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Discussion Starter · #1 ·
Seems like forever since I've been here...

I've been in the process of purchasing a new (to us) home, moving, unpacking, sorting old treasures, etc.

One of the prime reasons that we settled onto this house was that it had the largest lot in the subdivision. It only has a 1 car garage (go figure). So I'm going to build a new garage.

I've got the plans done, approved by the city, and have a contractor. I'm building a separate 3 car garage. Due to the ground level on the lot, the 1 car bay will have a 14 foot ceiling (the 2 car bay only has a 10 foot ceiling.

I'm thinking REAL seriously about putting in a hoist. Since I have a 12' - 13.5 ' wide bay, what is the most economical or best type of hoist to put in.

I'm putting in radiant heat (tubing in the floor), so it's imperative that I figure this out real soon. I'm planning on pulling the permit, and start foundation in the next 2-3 weeks.

I'm thinking a 2 pole lift - that picks up the car by the frame, vs a 4 pole where you drive up on it. It just seems to me that when you drive on it that you lose the ability to work in the wheel area?? Hard to get to a lot of spots. Am I wrong?

Any ideas on brands? models? costs?

What do I need to do to the floor? Just stick 4 bolts in the wet concrete? Foundation for lift? I don't want to drill through the radiant heat water lines, etc.

TIA,



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>>>Rod<<<
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wow, sounds like it will be nice. The 2 post lifs are good, at school we have a 4 post, drive on deal and it is always hard to try and get all 4s off the ground, need to lift it then put big jack stands under it let it down. The 2 post is easy to use, less money!! One suggestion is get one with the offset posts, that way u can drive the car to it with out having to go a little far ahead and get out then push it back. my 2 cents, not too sure on a company tho. GOOD LUCK, show some pics when it is all set up. l8r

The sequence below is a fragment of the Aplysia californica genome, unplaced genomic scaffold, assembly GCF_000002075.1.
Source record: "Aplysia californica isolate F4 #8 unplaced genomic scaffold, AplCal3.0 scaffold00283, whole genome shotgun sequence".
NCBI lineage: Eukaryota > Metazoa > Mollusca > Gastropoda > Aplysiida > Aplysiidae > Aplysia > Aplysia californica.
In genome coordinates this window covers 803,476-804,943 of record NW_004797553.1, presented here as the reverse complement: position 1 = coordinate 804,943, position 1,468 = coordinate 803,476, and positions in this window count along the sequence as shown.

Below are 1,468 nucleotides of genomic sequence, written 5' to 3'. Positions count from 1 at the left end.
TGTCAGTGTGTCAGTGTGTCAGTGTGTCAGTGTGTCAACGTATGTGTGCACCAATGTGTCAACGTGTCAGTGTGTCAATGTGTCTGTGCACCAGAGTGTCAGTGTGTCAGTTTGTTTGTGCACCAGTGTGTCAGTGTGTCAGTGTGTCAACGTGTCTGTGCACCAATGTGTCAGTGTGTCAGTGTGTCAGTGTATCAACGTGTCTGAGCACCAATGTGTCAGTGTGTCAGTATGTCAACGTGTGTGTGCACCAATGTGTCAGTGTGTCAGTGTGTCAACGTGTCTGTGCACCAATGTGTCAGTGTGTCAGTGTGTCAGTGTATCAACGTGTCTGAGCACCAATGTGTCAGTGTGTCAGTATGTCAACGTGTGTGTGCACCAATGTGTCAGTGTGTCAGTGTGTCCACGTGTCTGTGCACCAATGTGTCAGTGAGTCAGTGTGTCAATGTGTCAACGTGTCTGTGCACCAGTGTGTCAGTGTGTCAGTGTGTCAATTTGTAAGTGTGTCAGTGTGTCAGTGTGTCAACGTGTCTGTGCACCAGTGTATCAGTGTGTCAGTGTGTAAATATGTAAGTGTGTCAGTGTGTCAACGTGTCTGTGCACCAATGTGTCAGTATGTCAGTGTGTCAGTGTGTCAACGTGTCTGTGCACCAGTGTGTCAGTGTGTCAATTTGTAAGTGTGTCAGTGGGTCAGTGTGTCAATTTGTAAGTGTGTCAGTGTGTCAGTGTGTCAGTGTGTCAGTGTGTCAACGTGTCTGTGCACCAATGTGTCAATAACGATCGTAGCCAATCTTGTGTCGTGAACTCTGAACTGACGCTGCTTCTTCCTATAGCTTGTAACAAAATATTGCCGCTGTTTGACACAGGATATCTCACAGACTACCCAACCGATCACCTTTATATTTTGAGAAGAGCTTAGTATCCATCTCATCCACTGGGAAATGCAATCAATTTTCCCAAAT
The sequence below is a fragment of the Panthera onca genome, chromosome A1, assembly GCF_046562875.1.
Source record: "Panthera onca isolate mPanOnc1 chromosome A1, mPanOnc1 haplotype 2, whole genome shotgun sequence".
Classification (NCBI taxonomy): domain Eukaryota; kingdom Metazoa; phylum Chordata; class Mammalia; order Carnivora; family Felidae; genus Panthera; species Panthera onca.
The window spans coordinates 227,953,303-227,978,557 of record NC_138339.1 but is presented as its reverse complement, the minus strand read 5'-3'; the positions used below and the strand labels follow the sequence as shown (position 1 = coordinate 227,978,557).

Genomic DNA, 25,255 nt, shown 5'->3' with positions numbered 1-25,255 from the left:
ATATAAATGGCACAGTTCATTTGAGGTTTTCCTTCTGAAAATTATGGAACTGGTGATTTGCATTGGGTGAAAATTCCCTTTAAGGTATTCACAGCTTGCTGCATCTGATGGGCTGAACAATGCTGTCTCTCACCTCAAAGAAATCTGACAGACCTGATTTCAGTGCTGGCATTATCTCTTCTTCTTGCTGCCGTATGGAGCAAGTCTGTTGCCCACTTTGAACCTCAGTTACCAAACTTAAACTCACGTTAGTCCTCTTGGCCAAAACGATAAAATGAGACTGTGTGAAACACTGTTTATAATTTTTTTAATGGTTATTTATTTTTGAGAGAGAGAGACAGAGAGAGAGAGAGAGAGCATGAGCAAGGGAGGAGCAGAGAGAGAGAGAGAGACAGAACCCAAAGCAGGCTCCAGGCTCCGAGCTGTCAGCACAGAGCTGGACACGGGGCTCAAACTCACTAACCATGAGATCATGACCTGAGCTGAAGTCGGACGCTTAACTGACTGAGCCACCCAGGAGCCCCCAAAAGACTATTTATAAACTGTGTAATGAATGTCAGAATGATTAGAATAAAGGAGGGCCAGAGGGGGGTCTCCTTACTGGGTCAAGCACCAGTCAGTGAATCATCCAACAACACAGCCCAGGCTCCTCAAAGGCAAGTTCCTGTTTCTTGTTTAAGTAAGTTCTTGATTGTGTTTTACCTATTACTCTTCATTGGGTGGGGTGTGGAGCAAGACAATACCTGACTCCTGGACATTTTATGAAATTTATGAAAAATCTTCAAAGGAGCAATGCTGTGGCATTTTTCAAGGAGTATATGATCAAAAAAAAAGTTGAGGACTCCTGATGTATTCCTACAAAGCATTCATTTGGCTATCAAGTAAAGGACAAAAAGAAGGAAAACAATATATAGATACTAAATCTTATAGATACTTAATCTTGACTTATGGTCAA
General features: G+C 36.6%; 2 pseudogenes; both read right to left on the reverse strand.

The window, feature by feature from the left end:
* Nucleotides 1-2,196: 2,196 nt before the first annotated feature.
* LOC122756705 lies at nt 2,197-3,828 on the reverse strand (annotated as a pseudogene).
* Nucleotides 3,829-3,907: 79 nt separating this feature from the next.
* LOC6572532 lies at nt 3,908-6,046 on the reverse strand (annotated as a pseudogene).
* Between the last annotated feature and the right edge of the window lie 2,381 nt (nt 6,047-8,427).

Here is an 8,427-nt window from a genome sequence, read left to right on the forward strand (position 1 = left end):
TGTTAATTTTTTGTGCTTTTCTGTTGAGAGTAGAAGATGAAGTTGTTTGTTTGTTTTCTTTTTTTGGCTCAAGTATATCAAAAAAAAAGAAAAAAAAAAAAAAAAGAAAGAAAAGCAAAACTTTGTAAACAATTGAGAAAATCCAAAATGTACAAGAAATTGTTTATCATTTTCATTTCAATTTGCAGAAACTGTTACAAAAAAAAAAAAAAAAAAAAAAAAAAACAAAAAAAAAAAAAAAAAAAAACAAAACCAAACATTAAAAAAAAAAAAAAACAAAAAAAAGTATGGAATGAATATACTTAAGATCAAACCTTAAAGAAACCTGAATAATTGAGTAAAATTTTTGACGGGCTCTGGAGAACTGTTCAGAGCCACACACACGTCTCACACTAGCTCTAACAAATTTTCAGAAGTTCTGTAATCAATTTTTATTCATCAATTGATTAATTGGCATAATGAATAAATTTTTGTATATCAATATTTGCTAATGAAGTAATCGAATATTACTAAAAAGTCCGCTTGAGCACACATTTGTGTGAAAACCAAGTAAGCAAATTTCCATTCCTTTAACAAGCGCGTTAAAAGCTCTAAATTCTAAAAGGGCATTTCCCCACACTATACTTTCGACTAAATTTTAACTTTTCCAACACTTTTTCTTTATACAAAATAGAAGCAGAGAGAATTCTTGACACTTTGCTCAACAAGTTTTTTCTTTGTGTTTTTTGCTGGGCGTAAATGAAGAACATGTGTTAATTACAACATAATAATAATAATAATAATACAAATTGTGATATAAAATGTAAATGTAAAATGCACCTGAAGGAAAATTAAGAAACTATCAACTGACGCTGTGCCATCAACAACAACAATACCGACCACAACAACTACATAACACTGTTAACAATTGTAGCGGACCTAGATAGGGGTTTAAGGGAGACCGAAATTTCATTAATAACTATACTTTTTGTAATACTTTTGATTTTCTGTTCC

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I would try to get exact measurements for the lift before the garage floor is poured. That way you can dig a little deeper under where the stands will be bolted down and have a better footing to support the extra weight. Keep your re-bar about 4 inches down in the footing area. I've found it is easier to drill the concrete to place bolts later than to try and set studs in wet concrete. Good luck probably would be a good idea to find out what the lift manufacturer recommends to use to bolt the lift down, that way you can be sure to have thick enough concrete